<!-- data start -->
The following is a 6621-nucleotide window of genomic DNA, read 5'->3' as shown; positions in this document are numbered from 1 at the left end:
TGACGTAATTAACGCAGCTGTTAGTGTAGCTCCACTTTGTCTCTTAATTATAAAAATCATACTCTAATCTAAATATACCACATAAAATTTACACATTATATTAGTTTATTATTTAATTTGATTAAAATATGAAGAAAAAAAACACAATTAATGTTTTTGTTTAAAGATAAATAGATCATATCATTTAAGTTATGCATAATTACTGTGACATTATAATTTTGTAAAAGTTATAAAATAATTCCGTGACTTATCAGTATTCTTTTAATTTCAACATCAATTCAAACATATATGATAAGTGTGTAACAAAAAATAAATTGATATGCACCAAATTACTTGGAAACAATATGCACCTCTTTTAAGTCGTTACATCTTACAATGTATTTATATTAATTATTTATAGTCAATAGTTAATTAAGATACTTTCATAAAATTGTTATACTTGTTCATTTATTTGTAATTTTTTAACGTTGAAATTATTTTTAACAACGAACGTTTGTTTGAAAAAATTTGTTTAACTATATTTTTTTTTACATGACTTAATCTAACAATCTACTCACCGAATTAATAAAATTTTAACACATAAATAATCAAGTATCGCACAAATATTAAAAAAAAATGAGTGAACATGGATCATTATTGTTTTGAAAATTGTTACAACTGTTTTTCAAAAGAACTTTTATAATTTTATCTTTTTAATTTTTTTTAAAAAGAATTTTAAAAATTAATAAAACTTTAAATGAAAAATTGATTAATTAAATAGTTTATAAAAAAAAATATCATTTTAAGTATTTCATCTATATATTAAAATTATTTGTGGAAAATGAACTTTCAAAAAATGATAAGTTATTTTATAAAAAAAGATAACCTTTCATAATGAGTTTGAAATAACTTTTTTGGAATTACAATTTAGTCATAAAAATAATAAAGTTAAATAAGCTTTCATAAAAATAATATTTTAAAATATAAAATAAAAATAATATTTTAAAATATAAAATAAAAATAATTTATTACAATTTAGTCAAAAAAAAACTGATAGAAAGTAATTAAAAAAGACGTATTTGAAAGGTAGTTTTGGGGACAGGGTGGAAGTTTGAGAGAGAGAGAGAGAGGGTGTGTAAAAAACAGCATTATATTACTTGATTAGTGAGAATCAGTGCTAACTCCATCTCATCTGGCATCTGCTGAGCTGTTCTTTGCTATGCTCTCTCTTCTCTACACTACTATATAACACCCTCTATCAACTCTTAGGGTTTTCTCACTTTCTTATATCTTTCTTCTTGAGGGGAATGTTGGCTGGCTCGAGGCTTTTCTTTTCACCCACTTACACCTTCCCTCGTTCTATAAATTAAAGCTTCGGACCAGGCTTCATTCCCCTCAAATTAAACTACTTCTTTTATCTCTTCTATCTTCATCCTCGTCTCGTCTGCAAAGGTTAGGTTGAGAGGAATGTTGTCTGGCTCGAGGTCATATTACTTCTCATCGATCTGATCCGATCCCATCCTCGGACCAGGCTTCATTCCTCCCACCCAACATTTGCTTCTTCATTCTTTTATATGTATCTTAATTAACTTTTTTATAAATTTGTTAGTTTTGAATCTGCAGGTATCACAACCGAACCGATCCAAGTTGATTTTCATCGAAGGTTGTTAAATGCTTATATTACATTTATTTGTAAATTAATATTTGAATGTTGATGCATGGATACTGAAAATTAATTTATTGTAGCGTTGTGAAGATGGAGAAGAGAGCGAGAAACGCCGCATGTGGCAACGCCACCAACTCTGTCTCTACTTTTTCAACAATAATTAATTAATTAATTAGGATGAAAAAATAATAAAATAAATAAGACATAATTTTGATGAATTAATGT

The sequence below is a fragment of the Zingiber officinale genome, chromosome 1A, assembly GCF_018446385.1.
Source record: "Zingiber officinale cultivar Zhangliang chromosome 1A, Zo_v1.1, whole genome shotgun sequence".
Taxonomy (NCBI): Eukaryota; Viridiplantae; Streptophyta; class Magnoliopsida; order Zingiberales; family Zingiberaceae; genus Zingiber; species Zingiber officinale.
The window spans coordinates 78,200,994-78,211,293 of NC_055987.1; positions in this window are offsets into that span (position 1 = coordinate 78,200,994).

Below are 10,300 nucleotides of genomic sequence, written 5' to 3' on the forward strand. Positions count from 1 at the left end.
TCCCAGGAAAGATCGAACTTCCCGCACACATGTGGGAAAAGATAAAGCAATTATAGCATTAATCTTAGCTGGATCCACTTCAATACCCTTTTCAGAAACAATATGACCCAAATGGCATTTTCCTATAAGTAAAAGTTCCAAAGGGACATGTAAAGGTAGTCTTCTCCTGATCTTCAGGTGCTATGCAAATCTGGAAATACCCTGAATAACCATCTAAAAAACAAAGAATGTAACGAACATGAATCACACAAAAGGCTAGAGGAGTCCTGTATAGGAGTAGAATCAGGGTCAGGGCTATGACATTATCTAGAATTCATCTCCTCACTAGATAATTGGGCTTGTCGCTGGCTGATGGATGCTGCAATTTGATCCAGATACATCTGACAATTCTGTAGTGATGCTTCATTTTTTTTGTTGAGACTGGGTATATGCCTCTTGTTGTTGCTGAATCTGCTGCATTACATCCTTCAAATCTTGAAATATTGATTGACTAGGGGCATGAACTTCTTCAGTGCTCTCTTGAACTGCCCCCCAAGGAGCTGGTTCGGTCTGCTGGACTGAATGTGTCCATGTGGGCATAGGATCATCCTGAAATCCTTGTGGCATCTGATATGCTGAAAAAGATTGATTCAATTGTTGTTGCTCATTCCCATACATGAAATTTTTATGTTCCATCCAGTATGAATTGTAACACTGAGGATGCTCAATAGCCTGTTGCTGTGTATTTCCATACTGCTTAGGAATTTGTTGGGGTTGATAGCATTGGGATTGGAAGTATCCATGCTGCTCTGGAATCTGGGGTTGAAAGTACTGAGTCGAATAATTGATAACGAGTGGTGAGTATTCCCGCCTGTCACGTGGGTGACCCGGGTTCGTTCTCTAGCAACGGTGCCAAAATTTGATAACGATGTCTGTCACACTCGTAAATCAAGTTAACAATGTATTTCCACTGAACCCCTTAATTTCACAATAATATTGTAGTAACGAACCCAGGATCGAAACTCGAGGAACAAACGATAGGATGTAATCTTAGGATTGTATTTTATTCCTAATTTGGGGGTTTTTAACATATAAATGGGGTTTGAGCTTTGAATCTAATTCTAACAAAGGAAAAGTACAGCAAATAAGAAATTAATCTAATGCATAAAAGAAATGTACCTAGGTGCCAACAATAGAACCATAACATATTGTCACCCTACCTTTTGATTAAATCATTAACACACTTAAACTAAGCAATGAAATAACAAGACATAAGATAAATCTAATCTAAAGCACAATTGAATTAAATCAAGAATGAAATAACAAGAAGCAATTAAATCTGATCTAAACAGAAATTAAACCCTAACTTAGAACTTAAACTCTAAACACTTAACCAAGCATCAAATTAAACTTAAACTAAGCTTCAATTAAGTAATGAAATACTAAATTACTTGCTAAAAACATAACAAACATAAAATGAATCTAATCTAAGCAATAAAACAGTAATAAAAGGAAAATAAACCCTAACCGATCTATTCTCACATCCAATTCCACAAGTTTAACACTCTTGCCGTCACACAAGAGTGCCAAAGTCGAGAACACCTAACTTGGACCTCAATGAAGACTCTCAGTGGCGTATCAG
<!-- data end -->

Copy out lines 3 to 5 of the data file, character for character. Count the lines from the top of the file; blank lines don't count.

The sequence below is a fragment of the Zingiber officinale genome, chromosome 1A, assembly GCF_018446385.1.
Source record: "Zingiber officinale cultivar Zhangliang chromosome 1A, Zo_v1.1, whole genome shotgun sequence".
Taxonomy (NCBI): Eukaryota; Viridiplantae; Streptophyta; class Magnoliopsida; order Zingiberales; family Zingiberaceae; genus Zingiber; species Zingiber officinale.